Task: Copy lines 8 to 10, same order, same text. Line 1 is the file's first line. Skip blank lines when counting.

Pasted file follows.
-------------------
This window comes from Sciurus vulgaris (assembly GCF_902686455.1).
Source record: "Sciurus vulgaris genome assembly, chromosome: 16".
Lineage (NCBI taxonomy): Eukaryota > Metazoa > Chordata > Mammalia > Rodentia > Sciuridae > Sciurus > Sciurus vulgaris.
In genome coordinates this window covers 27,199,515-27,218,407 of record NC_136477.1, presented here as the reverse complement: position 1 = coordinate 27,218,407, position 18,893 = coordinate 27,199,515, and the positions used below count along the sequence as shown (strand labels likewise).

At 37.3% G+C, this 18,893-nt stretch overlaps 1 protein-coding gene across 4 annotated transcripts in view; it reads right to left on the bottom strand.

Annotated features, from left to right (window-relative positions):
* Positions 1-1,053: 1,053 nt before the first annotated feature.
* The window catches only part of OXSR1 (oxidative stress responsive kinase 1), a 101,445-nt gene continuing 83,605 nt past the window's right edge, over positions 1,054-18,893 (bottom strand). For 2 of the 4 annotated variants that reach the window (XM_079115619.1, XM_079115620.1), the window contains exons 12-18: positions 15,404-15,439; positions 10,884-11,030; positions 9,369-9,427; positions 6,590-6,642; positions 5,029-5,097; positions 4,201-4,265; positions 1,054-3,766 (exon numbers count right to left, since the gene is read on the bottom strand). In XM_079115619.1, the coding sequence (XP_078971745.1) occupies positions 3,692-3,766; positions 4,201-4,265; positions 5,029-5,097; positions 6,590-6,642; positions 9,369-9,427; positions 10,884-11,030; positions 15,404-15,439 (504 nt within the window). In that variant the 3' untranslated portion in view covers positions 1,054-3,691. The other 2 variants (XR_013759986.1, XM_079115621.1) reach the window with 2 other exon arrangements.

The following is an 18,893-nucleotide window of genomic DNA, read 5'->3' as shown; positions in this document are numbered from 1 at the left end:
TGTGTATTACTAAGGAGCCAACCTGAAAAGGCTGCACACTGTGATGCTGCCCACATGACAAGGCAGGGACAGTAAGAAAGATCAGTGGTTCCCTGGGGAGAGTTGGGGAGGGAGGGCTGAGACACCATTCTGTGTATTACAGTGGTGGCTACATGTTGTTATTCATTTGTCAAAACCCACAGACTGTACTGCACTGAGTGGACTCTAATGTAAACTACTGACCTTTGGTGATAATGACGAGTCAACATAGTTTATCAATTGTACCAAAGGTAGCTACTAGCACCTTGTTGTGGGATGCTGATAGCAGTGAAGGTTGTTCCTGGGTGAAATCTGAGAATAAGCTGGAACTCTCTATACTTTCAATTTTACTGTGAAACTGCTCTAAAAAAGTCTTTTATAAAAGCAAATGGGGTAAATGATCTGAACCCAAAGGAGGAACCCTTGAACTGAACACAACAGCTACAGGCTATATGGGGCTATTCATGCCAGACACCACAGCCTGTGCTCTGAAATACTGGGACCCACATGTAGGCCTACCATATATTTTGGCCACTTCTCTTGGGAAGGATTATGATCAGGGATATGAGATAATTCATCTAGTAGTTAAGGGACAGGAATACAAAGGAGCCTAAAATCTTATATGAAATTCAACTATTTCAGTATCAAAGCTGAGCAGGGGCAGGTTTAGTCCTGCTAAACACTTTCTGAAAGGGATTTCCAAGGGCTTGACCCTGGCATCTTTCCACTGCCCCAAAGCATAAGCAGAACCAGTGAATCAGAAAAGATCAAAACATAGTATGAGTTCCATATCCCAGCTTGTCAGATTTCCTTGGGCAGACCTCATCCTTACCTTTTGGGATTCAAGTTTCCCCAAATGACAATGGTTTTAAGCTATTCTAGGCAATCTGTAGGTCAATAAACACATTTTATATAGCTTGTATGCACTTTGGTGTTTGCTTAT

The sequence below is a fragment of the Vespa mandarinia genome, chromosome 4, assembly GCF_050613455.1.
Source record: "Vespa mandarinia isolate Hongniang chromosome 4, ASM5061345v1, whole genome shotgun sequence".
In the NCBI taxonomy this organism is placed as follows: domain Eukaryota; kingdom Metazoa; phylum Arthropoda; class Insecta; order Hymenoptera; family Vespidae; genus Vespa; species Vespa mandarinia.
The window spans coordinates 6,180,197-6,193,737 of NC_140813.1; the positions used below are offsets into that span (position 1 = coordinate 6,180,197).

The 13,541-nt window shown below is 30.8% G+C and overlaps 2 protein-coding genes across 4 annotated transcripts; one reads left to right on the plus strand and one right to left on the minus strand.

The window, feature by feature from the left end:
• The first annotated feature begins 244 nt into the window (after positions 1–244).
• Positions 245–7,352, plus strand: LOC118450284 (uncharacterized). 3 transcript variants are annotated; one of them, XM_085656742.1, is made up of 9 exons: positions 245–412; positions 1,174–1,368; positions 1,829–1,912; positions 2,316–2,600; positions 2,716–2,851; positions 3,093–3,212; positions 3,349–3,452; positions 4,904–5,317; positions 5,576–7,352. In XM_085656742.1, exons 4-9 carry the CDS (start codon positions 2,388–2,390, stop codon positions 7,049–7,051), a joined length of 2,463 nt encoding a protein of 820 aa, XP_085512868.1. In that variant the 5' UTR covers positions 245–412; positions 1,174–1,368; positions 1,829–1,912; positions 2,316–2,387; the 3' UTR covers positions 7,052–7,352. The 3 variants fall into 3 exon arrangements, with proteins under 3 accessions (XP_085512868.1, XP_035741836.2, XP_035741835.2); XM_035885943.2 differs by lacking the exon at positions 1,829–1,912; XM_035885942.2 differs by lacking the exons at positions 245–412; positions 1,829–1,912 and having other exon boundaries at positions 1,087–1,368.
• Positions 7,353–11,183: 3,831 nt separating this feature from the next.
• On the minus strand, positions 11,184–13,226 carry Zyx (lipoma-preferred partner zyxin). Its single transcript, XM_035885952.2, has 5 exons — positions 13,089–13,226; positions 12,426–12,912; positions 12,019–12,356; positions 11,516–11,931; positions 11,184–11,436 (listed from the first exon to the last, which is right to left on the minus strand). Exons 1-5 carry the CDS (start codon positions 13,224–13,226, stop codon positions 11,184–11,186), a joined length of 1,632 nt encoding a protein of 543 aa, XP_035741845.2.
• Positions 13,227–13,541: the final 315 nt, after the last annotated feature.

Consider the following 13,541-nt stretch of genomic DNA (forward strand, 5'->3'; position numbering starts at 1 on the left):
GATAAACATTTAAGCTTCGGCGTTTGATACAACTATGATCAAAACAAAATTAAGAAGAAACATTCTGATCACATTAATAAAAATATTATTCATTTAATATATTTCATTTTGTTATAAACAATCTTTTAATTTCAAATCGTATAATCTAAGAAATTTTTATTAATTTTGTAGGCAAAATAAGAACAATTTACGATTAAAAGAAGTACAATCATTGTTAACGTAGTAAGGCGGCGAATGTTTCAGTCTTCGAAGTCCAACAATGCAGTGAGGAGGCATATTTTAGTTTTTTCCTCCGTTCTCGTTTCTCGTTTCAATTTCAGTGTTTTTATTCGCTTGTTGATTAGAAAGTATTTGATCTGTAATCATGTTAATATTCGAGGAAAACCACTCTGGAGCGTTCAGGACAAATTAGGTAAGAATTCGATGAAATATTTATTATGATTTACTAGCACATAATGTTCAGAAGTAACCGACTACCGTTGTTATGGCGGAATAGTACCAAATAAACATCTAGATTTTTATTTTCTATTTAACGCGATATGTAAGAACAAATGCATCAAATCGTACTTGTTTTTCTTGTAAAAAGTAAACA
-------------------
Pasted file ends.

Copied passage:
* The window catches only part of OXSR1 (oxidative stress responsive kinase 1), a 101,445-nt gene continuing 83,605 nt past the window's right edge, over positions 1,054-18,893 (bottom strand). For 2 of the 4 annotated variants that reach the window (XM_079115619.1, XM_079115620.1), the window contains exons 12-18: positions 15,404-15,439; positions 10,884-11,030; positions 9,369-9,427; positions 6,590-6,642; positions 5,029-5,097; positions 4,201-4,265; positions 1,054-3,766 (exon numbers count right to left, since the gene is read on the bottom strand). In XM_079115619.1, the coding sequence (XP_078971745.1) occupies positions 3,692-3,766; positions 4,201-4,265; positions 5,029-5,097; positions 6,590-6,642; positions 9,369-9,427; positions 10,884-11,030; positions 15,404-15,439 (504 nt within the window). In that variant the 3' untranslated portion in view covers positions 1,054-3,691. The other 2 variants (XR_013759986.1, XM_079115621.1) reach the window with 2 other exon arrangements.

The following is an 18,893-nucleotide window of genomic DNA, read 5'->3' as shown; positions in this document are numbered from 1 at the left end:
TGTGTATTACTAAGGAGCCAACCTGAAAAGGCTGCACACTGTGATGCTGCCCACATGACAAGGCAGGGACAGTAAGAAAGATCAGTGGTTCCCTGGGGAGAGTTGGGGAGGGAGGGCTGAGACACCATTCTGTGTATTACAGTGGTGGCTACATGTTGTTATTCATTTGTCAAAACCCACAGACTGTACTGCACTGAGTGGACTCTAATGTAAACTACTGACCTTTGGTGATAATGACGAGTCAACATAGTTTATCAATTGTACCAAAGGTAGCTACTAGCACCTTGTTGTGGGATGCTGATAGCAGTGAAGGTTGTTCCTGGGTGAAATCTGAGAATAAGCTGGAACTCTCTATACTTTCAATTTTACTGTGAAACTGCTCTAAAAAAGTCTTTTATAAAAGCAAATGGGGTAAATGATCTGAACCCAAAGGAGGAACCCTTGAACTGAACACAACAGCTACAGGCTATATGGGGCTATTCATGCCAGACACCACAGCCTGTGCTCTGAAATACTGGGACCCACATGTAGGCCTACCATATATTTTGGCCACTTCTCTTGGGAAGGATTATGATCAGGGATATGAGATAATTCATCTAGTAGTTAAGGGACAGGAATACAAAGGAGCCTAAAATCTTATATGAAATTCAACTATTTCAGTATCAAAGCTGAGCAGGGGCAGGTTTAGTCCTGCTAAACACTTTCTGAAAGGGATTTCCAAGGGCTTGACCCTGGCATCTTTCCACTGCCCCAAAGCATAAGCAGAACCAGTGAATCAGAAAAGATCAAAACATAGTATGAGTTCCATATCCCAGCTTGTCAGATTTCCTTGGGCAGACCTCATCCTTACCTTTTGGGATTCAAGTTTCCCCAAATGACAATGGTTTTAAGCTATTCTAGGCAATCTGTAGGTCAATAAACACATTTTATATAGCTTGTATGCACTTTGGTGTTTGCTTAT